A lot or a little?
The parents' guide to what's in this book.
What parents need to know
Parents need to know that this book is less about the kidnapping and molestation than about the emotional aftermath. Though not graphic and done as tastefully as possible given the subject matter, it's still very powerful and disturbing. It does end on a hopeful note, and will certainly help teen readers understand the impact of abuse, and how long and complicated the healing process can be.
- Parents say
- Kids say
What's the story?
Three years ago Jeff was kidnapped at knifepoint. Now, at 16, he has been let go by his kidnapper, and returns home. But a new ordeal is just beginning. His kidnapper, Ray, though gone and eventually arrested, still controls his life. Jeff lives in a world of fear and self-loathing that causes him to push away his family and friends.Hounded by the media, taunted by his schoolmates, and pressed for information by the police and FBI, Jeff at first refuses to talk about it, and denies that Ray did anything to him. But when Ray is arrested, nude pictures of Jeff are found, and Ray claims their relationship was consensual.
Is it any good?
Few stories about kidnapped teens deal with molestation of the victim and its aftermath, especially not in a novel for teens; Atkins treats the more lurid aspects delicately and carefully. She reserves the hard-hitting realism for Jeff's emotional state after his return, which she handles without a misstep or false moment, though the absence of a therapist seems odd. The major characters are three-dimensional, each with failings to match his strength and patience.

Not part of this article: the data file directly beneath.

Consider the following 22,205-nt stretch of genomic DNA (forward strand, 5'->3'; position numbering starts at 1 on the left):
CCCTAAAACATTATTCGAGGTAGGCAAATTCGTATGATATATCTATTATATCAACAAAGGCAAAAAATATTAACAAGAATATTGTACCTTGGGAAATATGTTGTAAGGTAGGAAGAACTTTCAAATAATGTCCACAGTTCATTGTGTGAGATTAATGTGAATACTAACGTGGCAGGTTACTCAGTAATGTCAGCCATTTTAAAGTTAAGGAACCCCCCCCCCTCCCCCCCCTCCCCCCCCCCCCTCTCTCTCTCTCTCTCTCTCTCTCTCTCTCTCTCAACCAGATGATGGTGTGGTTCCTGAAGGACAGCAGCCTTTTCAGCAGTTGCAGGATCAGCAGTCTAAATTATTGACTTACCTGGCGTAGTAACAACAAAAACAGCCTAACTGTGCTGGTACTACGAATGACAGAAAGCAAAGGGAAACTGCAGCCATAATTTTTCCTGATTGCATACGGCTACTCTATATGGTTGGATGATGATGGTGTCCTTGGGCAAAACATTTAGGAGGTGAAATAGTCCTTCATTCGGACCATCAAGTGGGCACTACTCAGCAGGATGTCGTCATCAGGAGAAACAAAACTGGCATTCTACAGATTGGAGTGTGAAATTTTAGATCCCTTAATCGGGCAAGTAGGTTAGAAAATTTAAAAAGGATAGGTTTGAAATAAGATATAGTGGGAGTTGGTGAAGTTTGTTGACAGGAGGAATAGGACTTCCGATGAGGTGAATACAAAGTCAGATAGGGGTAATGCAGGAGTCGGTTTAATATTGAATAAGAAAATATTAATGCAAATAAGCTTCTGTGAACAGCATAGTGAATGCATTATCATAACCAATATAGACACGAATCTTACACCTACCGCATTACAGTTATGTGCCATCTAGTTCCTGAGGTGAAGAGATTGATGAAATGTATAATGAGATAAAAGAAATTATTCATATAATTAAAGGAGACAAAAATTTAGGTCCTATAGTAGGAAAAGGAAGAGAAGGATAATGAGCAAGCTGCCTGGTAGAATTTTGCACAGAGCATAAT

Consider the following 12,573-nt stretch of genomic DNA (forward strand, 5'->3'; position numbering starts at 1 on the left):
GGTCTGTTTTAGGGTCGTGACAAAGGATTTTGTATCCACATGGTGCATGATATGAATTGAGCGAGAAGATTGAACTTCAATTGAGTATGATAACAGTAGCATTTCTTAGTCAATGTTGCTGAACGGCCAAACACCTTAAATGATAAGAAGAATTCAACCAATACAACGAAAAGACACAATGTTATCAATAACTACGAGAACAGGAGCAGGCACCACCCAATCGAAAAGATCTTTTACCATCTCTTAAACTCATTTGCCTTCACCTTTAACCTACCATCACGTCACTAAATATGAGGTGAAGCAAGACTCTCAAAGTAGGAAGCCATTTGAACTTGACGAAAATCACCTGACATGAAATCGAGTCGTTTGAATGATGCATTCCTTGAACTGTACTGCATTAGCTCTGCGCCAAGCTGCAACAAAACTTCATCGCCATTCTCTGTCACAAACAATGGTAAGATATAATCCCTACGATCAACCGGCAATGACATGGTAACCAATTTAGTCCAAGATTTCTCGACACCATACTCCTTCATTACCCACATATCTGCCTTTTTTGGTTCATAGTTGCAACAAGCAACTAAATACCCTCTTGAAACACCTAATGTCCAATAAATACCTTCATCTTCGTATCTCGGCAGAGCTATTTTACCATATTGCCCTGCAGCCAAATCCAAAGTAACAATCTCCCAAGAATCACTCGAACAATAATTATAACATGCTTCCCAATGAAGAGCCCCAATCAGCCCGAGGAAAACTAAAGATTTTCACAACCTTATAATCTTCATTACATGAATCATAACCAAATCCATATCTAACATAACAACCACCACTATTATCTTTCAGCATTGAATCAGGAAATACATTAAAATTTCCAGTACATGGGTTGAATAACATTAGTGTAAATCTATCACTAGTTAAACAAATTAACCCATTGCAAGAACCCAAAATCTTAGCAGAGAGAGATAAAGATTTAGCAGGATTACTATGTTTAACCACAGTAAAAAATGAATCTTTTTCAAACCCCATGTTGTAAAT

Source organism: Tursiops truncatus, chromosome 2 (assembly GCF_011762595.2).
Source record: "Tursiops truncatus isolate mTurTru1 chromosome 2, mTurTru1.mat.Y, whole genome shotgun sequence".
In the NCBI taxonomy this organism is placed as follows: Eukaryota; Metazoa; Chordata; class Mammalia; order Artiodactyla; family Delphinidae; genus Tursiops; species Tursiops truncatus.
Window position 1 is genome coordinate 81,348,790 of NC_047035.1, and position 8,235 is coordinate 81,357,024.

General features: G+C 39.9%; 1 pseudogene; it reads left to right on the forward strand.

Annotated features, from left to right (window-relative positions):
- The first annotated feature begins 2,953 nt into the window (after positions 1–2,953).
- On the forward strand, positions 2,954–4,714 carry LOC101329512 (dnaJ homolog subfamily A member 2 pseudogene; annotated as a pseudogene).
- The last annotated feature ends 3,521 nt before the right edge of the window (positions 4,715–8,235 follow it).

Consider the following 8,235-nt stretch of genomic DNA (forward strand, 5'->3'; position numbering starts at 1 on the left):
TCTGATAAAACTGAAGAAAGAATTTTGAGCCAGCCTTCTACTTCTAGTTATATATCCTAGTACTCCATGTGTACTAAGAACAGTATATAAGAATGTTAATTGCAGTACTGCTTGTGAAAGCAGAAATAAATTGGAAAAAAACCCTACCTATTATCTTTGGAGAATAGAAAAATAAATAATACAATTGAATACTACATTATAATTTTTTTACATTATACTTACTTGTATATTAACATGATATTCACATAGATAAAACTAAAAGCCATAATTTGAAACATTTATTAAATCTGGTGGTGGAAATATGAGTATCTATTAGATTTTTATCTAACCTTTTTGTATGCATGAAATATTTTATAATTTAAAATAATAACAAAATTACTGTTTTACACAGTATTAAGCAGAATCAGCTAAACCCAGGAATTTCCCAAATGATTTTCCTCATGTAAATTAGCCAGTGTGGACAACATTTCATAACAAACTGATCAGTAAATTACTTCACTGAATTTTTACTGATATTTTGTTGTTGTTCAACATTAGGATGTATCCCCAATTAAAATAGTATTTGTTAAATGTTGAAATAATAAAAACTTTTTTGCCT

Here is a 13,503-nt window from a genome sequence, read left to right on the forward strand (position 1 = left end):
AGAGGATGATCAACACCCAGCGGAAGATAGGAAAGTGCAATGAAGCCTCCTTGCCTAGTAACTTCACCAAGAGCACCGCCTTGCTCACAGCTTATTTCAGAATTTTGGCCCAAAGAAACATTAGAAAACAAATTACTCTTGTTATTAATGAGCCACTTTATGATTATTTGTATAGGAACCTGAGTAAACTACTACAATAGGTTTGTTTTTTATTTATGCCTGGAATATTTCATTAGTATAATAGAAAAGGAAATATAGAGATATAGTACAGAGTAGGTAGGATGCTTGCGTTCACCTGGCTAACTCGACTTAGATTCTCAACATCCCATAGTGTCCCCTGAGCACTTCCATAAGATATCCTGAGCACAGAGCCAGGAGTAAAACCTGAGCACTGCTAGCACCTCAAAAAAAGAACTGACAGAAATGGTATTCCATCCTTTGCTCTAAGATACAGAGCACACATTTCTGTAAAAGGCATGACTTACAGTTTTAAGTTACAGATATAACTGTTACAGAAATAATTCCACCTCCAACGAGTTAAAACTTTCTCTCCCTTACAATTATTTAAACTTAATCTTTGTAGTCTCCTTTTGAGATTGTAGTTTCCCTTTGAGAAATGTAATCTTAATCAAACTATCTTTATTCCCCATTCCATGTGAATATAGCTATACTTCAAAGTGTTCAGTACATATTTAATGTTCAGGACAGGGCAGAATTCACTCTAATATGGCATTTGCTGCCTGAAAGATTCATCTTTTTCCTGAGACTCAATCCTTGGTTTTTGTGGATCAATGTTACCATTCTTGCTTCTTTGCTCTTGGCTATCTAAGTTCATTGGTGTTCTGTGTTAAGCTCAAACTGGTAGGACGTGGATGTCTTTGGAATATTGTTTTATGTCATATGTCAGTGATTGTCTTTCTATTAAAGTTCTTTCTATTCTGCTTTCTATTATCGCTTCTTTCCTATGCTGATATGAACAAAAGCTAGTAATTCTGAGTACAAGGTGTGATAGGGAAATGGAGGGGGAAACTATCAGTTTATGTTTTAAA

But it is Jeff whose feelings ring truest. The most powerful moment in the story is early, when his little brother Brian nags him into playing a game, and Jeff resurrects a nasty version of Staredown that Ray would force him to play. As Jeff sits on the sofa, filled with self-loathing, the horror and empathy his siblings feel over what he has endured is shown clearly when a shaken and tearful Brian immediately apologizes for making him remember it. Moments like that make this book hard to put down -- and hard to forget.
Talk to your kids about ...
Families can talk about this book's difficult content. It was named a best book for young adults by the American Library Association in 2000, but has also been restricted in some school libraries. Should parents be required to give permission for teens to read gritty books like this one -- or is censorship always a bad idea?
What makes this book a young adult novel? How would the story have been different if the author had written it for an adult audience? Is it only the age of the character -- or are there some plotting choices and messages that make this book more applicable to teen readers?
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